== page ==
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High Court Lets TRAX Resolution Stand

July 12, 2008

By Rebecca Palmer Deseret News

A decision by Utah’s high court will let stand a Draper City Council resolution regarding a proposed light rail line through the city’s rural east side.

But residents in the rapidly growing suburb could still persuade the Utah Transit Authority to build elsewhere.

The council vote in question was part of a federal environmental impact process designed to find the best route for a TRAX line between Sandy and Utah county. UTA is still taking public comment on that process, which is expected to be finalized in 2009.

Ground is expected to be broken on the route soon thereafter.

The transit authority is looking at three possible routes, including the east-side one that has residents up in arms. UTA already owns the old Union Pacific property there, and that route is part of long-term transportation plans. But UTA spokeswoman Carrie Bohnsack-Ware said it is entirely feasible that a line could be built closer to State Street.

“It’s not some backroom deal. We’re trying to be as open as possible,” she said.

UTA is looking at which route would get the best ridership, which would cost the least to build and which would have lowest operational and maintenance costs. The criteria are based on strict requirements by the Federal Transit Administration, which is expected to provide much of the funding for the proposed line.

The legal wrangling began in November 2006 when the City Council held an hours-long public hearing before voting to call the east- side route the “locally preferred alternative.”

The community group Citizens for Responsible Transportation then gathered thousands of signatures and filed to hold a referendum hoping to overturn the council vote.

CRT was denied its referendum and took the city to district court, which found that the council decision was not subject to referendum because it did not effectively change any law.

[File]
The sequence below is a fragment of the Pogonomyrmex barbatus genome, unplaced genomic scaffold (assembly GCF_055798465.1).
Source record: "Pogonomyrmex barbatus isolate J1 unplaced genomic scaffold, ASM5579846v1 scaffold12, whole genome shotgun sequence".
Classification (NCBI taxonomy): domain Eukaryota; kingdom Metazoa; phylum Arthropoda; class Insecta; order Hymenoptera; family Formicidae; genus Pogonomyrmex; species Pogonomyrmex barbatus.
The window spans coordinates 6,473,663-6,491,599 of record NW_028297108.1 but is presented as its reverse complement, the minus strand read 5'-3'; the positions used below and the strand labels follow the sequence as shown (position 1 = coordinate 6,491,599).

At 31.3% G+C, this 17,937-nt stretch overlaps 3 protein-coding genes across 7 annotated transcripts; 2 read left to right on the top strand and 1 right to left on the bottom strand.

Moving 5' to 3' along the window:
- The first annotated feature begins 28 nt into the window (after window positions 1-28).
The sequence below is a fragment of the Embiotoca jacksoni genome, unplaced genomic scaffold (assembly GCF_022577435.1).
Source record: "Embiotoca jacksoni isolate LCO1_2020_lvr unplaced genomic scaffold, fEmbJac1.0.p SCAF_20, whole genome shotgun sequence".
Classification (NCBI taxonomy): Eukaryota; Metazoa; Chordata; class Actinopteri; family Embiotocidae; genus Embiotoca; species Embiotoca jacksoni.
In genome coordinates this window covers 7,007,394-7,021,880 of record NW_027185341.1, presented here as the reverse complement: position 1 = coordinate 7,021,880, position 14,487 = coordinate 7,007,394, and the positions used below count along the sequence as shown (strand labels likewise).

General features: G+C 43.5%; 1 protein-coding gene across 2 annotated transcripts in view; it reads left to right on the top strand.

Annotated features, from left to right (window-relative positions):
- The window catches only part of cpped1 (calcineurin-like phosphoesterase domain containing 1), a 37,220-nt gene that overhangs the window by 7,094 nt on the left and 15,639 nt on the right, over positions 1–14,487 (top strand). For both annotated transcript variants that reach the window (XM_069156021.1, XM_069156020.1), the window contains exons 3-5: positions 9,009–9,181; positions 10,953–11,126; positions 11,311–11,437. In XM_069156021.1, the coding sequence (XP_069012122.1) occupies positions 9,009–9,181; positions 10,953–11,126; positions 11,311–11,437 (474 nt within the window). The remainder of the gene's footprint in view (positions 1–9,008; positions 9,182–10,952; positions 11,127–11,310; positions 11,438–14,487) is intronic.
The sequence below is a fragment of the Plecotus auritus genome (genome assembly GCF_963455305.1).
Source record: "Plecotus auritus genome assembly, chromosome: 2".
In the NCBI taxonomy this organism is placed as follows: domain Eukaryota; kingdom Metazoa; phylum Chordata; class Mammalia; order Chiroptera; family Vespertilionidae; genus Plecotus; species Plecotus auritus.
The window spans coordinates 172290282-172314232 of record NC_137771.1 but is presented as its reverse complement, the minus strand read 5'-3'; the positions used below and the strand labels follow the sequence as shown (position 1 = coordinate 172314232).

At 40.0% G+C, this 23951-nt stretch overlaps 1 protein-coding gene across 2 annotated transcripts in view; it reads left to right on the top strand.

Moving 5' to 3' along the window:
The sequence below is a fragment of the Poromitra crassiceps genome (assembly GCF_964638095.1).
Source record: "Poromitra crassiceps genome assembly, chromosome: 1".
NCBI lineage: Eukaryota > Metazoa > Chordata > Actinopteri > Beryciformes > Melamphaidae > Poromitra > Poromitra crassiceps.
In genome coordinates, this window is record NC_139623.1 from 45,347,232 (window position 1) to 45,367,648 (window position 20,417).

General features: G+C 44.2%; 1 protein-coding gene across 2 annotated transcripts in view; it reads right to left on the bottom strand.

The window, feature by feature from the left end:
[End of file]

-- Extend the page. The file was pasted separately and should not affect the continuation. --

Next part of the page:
Friday, the Utah Supreme Court upheld that decision, halting the chance to get the locally preferred route issue on the ballot.

“We’re very, very pleased with (the ruling),” Bohnsack-Ware said. “We’re just gratified that the Supreme Court found with the district court.”

In contrast, Pugh and CRT are very upset.

“We’ve been hoodwinked,” she said. “It is mind-boggling to us that the Supreme Court would decide in this manner.”

Pugh said the public hearing and council vote were portrayed as legislative matters that would give the residents a real say.

“We were made to believe that our opinion mattered,” she said. “We’ve been led to believe this was a legislative process and now we’re being told it was just for show. We think it’s the wrong choice.”

Pugh, a Draper Realtor and homeowner, is concerned that the proposed route will disrupt her rural town, destroy a local jogging trail and endanger children.

For more information on the proposed routes, to join a mailing list about the project or to submit comment to the transit authority, visit rideuta.com/projects. To contact CRT, visit drapertrax.com.

E-mail: rpalmer@desnews.com

(c) 2008 Deseret News (Salt Lake City). Provided by ProQuest Information and Learning. All rights Reserved.




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